Link to Craig’s keynote with timestamp

# I pressed ⌘B. You wouldn’t believe what happened next, Marcin Wichary

There was a lot of buzz around this talk upfront. With good reason. This was probably the highlight of the conference. Partly because what Marcin brought to the stage is so very relatable for someone who works in a product company. Namely, the complex work that may behind the seemingly simple features. This is especially true when you work with a product that’s real-time and collaborative.

Marcin is brutally honest and equally funny. And the slides were brilliant too. I can't really reveal much more of this talk, because it has some spoilers. I guess you just have to see it when it's out.

# States; a product love language, Lucas Smith

Lucas Smith’s musings about state in product design resonated with something I many times have felt as a frontend developer. Especially back in the days when I got handed stills from photoshop and such. I believe it’s also some of the motivation behind the “designers should code” thing. His distinctions between imperative and declarative modes of working with the design made a lot of sense too. There’s a negotiation between “how it looks” and “how it should work”. I believe it’s mighty helpful to both aware and to communicate this when you present design and ask for feedback.

# Open source design. Design is the future of open source., Soleio

I didn’t expect to feel as much at “home” at this conference as I did. Because I’m more of a developer than a (visually oriented) designer (cue the “everyone is a designer” debate). But I really connected with most of the talks because there so many concerns that are in common. Open source is one of them, and it was interesting to hear Soleio talk about his views on open source. Not just inherently interesting, but also because Soleio is founder and partner at the VC fund Combine. As someone working at a startup, I seek to understand the weltanschauung of those investing in technology and design.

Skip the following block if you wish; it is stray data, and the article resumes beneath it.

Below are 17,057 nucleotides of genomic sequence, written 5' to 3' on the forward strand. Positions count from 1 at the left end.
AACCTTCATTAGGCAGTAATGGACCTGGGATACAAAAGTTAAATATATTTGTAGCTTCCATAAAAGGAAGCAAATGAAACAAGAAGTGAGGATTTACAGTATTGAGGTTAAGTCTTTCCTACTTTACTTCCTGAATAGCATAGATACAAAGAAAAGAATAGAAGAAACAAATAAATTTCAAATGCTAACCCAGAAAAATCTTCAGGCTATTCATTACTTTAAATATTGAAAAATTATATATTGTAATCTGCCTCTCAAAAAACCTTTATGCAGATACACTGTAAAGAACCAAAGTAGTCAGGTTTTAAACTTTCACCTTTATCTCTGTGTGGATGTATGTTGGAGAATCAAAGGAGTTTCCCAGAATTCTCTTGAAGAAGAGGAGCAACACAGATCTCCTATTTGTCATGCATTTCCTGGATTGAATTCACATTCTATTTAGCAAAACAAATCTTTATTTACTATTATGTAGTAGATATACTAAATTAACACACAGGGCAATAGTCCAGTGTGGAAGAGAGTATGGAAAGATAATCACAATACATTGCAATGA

Soleio suggested that open source is perhaps less about the access to the material (i.e., the code, or the vectors), and more about that it allows people to reshape what it can be used for. His prime example was the invention of spreadsheets for budgeting and calculus, and how it was reshaped by the Shitty Media Men List and the #metoo movement.

I also appreciated the rush of nostalgia when Soleio brought forth Joshua Davis’ PrayStation CD-ROM, released back in the days when Flash was a thing.

# Open source design. Designing with the Community., Miguel Solorio

Miguel is the only designer in the surprisingly small team behind VS Code. He told us how his team involved the community in their design processes. And by the community, we’re talking one of, if not the, most popular code editor. That seems like a stupendous amount of pressure when you have to make design decisions that affect a tool that millions of people use for their work every day. Again, talks are always more interesting when they talk about hard-earned lessons, and they came improved from it. Definitively one of the talks I’ll revisit for inspiration on how we can get better at involving Sanity’s community when we’re figuring out new stuff.

# Joyful Subversions, May-Li Khoe

It’s not often I get teary-eyes at conferences. But May-Li subverted my professional conference attendance posture and dug right down to both existentialism and humanity. It’s so easy to get bogged down in all the bubbly concerns in growing a startup, that it’s easy to forget that what you are making and spending time on realizing, may be used to improve people’s lives in small and big ways.

I was amused to learn that the turntable icon that I chose for my mac’s user account because I didn’t have any selfies at the time, and never bothered to change it, was made by May-Li.

I think I’ll just keep indefinitely.

At least my Mac thinks that I'm a DJ. (well, my Spotify Discovery Weekly tends to be pretty awesome, so I do rock in algorithms)